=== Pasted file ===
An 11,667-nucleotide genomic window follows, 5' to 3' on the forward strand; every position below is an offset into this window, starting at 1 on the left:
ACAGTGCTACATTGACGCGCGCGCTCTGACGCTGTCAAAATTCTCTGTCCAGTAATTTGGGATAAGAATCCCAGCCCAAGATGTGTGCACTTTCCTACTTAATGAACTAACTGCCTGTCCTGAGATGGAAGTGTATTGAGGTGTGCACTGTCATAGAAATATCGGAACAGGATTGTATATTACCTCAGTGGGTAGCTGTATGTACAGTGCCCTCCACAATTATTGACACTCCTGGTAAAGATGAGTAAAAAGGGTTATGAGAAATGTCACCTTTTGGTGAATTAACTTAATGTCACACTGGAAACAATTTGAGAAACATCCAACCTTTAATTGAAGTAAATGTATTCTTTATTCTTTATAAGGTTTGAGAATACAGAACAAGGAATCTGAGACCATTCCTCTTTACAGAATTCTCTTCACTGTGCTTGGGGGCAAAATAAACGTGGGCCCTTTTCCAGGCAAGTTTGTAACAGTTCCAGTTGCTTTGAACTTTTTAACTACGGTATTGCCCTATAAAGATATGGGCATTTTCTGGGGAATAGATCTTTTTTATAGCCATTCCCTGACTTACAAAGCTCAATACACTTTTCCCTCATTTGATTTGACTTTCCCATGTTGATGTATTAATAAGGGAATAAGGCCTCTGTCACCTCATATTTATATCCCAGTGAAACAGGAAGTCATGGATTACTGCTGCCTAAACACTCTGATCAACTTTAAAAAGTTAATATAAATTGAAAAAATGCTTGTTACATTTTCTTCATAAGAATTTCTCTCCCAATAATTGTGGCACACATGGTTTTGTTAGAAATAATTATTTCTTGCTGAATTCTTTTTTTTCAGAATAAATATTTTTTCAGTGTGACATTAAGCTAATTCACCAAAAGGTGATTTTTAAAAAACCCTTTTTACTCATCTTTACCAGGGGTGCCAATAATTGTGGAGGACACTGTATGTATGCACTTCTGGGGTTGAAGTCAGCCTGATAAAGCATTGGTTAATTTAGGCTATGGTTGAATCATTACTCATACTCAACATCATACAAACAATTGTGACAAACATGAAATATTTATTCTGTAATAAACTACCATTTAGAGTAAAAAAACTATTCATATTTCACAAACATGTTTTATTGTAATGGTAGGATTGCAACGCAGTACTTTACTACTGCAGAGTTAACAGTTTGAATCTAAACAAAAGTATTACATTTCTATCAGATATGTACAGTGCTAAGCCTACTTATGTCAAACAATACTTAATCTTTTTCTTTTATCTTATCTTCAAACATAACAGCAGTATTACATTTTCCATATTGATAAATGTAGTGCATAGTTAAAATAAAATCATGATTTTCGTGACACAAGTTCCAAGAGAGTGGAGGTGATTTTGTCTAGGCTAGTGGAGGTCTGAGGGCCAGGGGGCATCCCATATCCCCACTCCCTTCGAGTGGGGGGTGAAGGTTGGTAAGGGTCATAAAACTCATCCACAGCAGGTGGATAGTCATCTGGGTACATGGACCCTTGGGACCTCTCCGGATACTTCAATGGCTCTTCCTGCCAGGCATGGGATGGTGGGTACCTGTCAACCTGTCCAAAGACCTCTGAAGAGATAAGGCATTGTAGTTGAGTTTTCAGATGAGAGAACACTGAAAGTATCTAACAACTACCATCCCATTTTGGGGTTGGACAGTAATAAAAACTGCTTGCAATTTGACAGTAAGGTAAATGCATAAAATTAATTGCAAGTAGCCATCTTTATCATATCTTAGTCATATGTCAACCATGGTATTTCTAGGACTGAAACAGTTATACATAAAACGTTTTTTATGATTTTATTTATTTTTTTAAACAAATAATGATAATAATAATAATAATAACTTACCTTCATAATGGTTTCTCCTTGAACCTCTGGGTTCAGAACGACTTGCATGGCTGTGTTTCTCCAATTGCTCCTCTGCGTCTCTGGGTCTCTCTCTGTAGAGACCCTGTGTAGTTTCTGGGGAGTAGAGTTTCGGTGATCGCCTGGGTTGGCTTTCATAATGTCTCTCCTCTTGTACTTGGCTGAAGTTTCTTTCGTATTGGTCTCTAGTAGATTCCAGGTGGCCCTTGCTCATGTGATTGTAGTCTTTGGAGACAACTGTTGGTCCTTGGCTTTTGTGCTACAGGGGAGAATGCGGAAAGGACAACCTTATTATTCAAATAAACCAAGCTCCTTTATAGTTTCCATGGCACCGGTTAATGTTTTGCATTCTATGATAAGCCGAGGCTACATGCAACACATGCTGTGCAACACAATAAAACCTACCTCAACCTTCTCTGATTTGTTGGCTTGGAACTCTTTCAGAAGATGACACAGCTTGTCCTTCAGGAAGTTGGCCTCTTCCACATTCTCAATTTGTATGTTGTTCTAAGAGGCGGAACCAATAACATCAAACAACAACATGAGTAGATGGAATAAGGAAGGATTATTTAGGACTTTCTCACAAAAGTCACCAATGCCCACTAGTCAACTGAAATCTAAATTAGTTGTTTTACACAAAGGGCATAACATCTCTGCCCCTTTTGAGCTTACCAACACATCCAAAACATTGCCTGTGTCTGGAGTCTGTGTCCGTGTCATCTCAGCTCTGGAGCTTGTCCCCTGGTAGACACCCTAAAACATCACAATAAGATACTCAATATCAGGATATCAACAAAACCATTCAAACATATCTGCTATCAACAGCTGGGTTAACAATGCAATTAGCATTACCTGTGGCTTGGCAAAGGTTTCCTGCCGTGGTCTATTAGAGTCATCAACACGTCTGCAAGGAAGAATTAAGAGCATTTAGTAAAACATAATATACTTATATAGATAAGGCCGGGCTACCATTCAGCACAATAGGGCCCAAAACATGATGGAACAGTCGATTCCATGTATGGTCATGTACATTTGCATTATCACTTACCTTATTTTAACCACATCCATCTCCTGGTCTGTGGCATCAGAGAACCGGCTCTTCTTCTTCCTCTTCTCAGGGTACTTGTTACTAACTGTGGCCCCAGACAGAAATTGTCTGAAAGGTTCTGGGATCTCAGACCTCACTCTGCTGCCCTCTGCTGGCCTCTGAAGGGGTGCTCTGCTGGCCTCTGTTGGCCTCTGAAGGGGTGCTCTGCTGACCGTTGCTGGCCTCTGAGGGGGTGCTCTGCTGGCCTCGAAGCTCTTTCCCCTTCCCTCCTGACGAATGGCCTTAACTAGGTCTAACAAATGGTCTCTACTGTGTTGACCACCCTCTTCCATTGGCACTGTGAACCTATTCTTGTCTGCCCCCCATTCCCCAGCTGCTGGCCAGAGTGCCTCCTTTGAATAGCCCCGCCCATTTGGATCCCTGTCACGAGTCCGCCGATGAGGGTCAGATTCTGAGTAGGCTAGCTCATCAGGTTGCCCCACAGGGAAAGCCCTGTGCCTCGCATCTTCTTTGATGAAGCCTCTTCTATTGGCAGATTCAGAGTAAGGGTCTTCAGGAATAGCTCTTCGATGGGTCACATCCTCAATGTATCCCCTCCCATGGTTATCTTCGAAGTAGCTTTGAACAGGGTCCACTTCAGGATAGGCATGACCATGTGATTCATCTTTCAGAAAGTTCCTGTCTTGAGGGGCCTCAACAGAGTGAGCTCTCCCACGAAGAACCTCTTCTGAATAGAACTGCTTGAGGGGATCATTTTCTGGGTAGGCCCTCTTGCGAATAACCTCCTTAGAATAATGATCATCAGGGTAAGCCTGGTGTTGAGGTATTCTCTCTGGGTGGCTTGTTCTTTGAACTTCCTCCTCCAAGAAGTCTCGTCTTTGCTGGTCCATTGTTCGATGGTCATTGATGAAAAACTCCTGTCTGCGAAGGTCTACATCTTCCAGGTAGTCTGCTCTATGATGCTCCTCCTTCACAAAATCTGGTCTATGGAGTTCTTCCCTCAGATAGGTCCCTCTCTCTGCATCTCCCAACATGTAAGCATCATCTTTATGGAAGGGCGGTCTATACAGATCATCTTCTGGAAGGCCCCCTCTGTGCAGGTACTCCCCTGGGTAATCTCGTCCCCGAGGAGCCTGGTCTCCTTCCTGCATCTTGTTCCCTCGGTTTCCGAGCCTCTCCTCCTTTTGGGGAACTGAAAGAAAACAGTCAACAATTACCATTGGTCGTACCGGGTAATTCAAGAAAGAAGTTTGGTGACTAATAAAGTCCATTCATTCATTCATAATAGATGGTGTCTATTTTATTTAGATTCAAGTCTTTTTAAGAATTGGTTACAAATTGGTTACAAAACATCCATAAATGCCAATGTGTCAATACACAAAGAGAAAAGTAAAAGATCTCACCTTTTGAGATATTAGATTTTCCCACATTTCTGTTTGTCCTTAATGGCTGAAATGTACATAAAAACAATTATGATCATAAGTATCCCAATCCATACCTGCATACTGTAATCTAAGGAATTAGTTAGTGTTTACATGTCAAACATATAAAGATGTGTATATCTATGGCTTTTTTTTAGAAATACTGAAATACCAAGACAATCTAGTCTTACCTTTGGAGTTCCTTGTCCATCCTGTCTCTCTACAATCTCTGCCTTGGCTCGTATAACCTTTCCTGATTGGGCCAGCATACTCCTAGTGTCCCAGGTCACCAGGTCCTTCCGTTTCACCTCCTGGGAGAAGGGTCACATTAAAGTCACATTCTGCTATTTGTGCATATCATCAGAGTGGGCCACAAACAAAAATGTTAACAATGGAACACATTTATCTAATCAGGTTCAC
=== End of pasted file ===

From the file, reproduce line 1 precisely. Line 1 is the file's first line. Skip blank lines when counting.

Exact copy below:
An 11,667-nucleotide genomic window follows, 5' to 3' on the forward strand; every position below is an offset into this window, starting at 1 on the left: